Locusta, still tender from the whipping but moving freely at last, had no trouble with the two large baskets.
From the edge of town she strode south, below a ridge which overlooked the river.
Where the shrubby ground gave way to fir forest, she slowed her pace and began to peer about. It was not long till she found a cluster of saffron caps. While picking, she was careful to nip off only what was above ground and to place the mushrooms in her loosely woven basket in such a way that they could drop and spread spores as she moved about. (Locusta did not know of spores, but knew from her forest years that when mushrooms were harvested into tight cloth or clay containers there were fewer of them in succeeding seasons.)
Heading from the forest to the river, she paused at a thicket overrun by sarsparilla vine. Tracing one vine to its base, she scraped and pulled till a fat root came loose. Then she took a second root – but no more.
She descended to the river where many willows were growing. Running practised fingers along the bark of one tree she selected an area of trunk and flaked away small quantities of bark. She then repeated the process on several other willows, taking only small amounts of bark from each.
Above her at this point, the ridge dropped away sharply, with creepers spilling over the rim. She trudged up to the foot of the cliff and placed her baskets on the steep ground, being careful not to let her harvest of mushrooms and medicines tumble out. From one of her baskets she drew a pot, its mouth stopped with cloth.
Locusta looked about to make sure there were no goat herders nearby, the only people likely to have business on such steep ground. When she was certain, she called, but not too loudly, into the hollow below an overhang:
“If you speak Gallic…here is a pot of farrum, flavoured with garum and mushrooms. I’ll leave it here, but you must be careful to leave the pot out for me tomorrow, when I will bring you another pot. I can’t steal too many pots…
“If you want to speak with me now, then do so. Otherwise…till tomorrow.”
There was no reply.
Locusta gathered up her baskets and headed back to town.
That evening, Actis remarked:
“You know, Locusta, we’re missing a small cooking pot.”
“I know. I took it to the forest and left it there.”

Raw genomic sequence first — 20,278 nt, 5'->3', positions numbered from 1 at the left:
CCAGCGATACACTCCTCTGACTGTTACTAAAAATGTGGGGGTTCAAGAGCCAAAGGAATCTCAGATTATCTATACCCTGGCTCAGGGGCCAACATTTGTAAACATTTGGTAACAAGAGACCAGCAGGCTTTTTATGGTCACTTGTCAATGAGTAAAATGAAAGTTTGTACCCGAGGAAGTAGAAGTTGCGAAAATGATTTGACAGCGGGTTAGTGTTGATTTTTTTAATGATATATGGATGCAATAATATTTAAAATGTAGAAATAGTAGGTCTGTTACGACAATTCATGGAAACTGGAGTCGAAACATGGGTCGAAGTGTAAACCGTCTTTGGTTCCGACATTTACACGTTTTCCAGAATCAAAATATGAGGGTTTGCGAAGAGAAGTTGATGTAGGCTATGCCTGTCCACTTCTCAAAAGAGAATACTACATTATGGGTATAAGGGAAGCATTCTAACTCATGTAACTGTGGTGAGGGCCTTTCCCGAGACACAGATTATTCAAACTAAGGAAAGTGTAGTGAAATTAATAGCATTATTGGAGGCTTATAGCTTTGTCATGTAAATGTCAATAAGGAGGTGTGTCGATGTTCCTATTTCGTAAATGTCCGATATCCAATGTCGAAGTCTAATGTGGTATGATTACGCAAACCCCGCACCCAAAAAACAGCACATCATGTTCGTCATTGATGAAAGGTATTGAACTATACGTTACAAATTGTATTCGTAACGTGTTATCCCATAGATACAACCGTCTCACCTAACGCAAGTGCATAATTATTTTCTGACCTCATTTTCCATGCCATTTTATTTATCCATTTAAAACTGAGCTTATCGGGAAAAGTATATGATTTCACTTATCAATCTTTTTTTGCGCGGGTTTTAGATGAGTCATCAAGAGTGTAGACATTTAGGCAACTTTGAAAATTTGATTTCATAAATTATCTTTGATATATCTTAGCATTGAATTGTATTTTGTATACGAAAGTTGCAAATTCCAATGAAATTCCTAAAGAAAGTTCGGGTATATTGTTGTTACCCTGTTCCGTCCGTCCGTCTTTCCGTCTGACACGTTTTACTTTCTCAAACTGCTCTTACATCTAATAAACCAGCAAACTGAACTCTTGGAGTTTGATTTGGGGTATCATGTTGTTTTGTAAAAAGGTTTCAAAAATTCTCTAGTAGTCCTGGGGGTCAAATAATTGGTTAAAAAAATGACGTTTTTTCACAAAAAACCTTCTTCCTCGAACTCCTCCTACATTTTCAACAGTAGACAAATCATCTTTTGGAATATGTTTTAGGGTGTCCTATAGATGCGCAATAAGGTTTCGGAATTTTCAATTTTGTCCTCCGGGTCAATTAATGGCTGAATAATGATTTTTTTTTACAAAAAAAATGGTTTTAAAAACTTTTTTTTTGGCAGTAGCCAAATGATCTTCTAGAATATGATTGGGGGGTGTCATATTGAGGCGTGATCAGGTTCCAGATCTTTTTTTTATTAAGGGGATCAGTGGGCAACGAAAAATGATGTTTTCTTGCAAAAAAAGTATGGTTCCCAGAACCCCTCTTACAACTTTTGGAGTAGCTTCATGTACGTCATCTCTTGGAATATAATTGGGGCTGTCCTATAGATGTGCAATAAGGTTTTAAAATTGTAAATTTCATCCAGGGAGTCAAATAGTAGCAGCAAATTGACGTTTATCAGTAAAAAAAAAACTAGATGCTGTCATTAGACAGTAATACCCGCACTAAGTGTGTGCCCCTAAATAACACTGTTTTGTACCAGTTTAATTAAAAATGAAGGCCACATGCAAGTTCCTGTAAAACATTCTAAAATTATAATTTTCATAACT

“I see. Now, I do appreciate you gathering medicines for us…but we also need our pots. I use that one for boiling willow. Did you just forget it? And why did you take it there?”
“Oh, sort of an insect trap. We often use insects as medicine and food, back in the Morgarita…”
Actis shook his head and gave her as stern a look as he dared give.
“Locusta, would you ever lie to me?”
“Lie to you?”
“Why…yes, to tell you the truth.”
“Riddled like a Greek!”
She gave one of her rare smiles.
Locusta headed out as she had done the day before, carrying the same baskets.
At first she paused on a grassy flat to gather field mushrooms which had only been buttons the day before. Then she made her way above the fir forest where a seldom used road ran south atop the ridge.
Along the road she found wild roses and blackberries, all fruiting well in the autumn warmth. She spent a good half hour filling the baskets with the berries before half-descending the slope where it was less sheer and then walking back north, staying high, to the spot where she had left the pot.
It was there. And it was completely clean and dry.
Locusta put it in her basket and placed another pot of food in its place. Her eye was drawn to a movement in the bushes at the very top of the overhang. She spoke toward that spot, instead of toward the hollow beneath.
“If I walk back through the fir forest there are places where one can talk without being seen.”
Without more words she headed back toward the town, taking the slender goat track which led toward and through the forest.
As she progressed through the trees she flicked her eyes to the side, aware of being followed. Where the canopy was darkest and the pine trunks thickest, she paused and waited. At last, a strange voice from behind one of the trunks:
“Thank you for the food. You understand I have to be careful.”
“Well, you’ve probably worked out that if I had wanted to betray your whereabouts the soldiers would be all about us by now…But it seems you are a native Gaul, by the way you speak.”
“Born near Lugdunum.”
“But served in Germany…with Germanicus?”
“With him. And others.”
A man stepped forward into her vision. He matched the circulated description: a scrawny veteran with grey hair and a wound across the base of his neck.
“How did you know where I was hiding? And who I am?”
“I’ve spent my life dodging the Morgarita wolves. I’m keen to the slightest rustle or sound. I saw the creepers move in front of your cave, then noticed the fresh mussel shells you’d thrown down the embankment. ”